For what, exactly, is unclear. NHLPA members tweet dumbass stuff all the time, and again, Mike Commodore did this exact same thing a year ago in a manner that could be described as potentially more inflammatory (except that his picture obviously didn't happen during a lockout).
Makes you wonder about Stubbs' position on Tyler Bozak repeatedly tweeting pictures of himself in blackface, and whether that, too, should be grounds for removal from the players' association? You'd think minstrel-y would be more offensive than a guy having a lot of money, but then I'm not Mike Stubbs.
Of course, the true champions of the whole Twitter flap has, predictably, been the Winnipeg media. You would think the pom-pom waving fanboys in this press corps would rally around Kane, or at least write this off as "boys will be boys" kind of stuff, but instead it has made all efforts to demonize him.
The most hilarious example of this was in the Winnipeg Free Press, where Gary Lawless, I swear to god, said that the Jets will eventually have to trade Kane, who just got a six-year contract at a very affordable $5.25 million per year. For tweeting a photo.
"The Jets won't be ready to give up on Kane just yet," Lawless wrote just a small number of paragraphs after acknowledging that it was an honest mistake with no ill intent behind it. "But he's making it difficult to base the franchise's foundation on him. Kane's act will eventually change or it will force a trade. Bet on the trade."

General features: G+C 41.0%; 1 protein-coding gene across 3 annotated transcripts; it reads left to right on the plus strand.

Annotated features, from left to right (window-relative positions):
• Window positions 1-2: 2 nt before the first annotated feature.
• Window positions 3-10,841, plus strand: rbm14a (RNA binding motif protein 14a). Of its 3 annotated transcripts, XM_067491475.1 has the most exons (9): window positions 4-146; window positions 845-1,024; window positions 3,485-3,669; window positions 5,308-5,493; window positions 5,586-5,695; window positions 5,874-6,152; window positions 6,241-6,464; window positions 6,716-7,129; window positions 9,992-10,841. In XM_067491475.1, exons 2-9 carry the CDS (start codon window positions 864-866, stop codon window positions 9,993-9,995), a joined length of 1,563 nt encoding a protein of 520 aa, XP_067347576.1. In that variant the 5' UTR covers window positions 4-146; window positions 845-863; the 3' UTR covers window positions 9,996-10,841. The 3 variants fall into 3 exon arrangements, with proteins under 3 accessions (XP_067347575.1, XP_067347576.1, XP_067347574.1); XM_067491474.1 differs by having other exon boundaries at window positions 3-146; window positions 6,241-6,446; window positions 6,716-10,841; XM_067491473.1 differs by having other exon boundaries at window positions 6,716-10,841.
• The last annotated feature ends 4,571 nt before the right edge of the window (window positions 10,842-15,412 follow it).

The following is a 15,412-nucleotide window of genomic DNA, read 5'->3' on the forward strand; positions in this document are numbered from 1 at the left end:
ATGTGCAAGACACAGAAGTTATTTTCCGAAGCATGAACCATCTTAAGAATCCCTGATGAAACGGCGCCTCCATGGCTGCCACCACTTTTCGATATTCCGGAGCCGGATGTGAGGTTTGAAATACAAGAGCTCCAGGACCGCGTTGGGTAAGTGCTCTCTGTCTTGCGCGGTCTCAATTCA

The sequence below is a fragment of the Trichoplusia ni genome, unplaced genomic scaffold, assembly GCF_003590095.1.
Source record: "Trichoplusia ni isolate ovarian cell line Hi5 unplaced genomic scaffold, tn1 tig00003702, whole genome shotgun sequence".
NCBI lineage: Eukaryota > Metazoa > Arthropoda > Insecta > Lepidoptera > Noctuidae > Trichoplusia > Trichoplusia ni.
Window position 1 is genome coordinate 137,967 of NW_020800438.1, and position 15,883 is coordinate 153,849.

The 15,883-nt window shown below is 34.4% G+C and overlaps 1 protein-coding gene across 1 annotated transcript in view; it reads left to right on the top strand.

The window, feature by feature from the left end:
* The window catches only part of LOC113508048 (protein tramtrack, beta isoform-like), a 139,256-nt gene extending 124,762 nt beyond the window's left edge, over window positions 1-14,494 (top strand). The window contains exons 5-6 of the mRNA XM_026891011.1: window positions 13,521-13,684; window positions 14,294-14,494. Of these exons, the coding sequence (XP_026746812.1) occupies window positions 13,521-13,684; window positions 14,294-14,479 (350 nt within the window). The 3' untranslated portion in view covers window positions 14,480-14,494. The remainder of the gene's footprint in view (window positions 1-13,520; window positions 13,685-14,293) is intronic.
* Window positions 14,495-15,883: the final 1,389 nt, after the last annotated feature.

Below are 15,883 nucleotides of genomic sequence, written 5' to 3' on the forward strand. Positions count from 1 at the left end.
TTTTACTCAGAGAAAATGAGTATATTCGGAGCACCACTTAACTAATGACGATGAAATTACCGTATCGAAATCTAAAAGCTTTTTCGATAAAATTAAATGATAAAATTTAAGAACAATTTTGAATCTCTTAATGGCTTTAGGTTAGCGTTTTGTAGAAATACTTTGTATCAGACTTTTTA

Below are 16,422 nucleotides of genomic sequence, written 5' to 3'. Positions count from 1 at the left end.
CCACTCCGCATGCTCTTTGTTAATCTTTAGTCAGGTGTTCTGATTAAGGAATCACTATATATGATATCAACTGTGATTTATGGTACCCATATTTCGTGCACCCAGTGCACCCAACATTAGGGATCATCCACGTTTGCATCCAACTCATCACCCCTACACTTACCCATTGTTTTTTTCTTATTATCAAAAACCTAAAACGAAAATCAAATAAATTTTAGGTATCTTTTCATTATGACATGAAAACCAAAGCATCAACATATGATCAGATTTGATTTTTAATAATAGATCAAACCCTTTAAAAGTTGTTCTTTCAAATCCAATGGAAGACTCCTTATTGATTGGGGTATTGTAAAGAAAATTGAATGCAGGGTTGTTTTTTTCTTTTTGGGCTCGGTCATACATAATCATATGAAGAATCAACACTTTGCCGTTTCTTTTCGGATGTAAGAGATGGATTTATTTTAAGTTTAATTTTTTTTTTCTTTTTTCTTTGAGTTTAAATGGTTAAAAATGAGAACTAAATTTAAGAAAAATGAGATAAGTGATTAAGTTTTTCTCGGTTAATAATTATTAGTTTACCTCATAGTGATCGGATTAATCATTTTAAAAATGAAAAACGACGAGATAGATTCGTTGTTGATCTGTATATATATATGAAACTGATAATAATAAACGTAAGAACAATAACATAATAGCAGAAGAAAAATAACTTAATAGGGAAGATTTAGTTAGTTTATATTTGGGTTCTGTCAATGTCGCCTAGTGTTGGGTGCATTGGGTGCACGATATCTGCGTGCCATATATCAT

In bringing up all this negative stuff about Kane, and jeez the only thing missing from this list is "burned down an orphanage," Lawless even brought up the now-disproven allegations that Kane was skipping out on restaurant bills all over town
You'll note, by the way, that as far as I can tell, Lawless never penned any such article when it was revealed in mid-July that Ondrej Pavelec was arrested for drunk driving in his native Czech Republic. But man, he was pretty. interested in Kane's. extension.
Apparently having a few too many and getting behind the wheel is not as big a deal as having a some fat stacks on your person and tweeting about it. Certainly, no one thought to call it a mistake for the Jets to give a legitimately not-good goaltender the kind of money the Jets did. To be fair to the Winnipeg media, though, Pavelec apologized, and Kane said he didn't see the big deal. (Except, of course, that Kane did apologize.)
The difference between not trading Pavelec, who was busted for DUI weeks after signing a big-money deal, and doing so with Kane, who posed for an unfunny photo, is that the latter is actually good at hockey at the NHL level. He scored 30 goals last season. He's 21 years old. He's signed long-term.
Here's a tip from an old Twitter pro, just for Evander Kane: Next time, say your account was hacked.
Then it would go well with the guys covering the Jets.
Pearls of Biz-dom
We all know that there isn't a better Twitter account out there than that of Paul Bissonnette. So why not find his best bit of advice on love, life and lappers from the last week?
BizNasty on job opportunities: "Should I mention 'being sued by NHL' on my McDonald's resume?"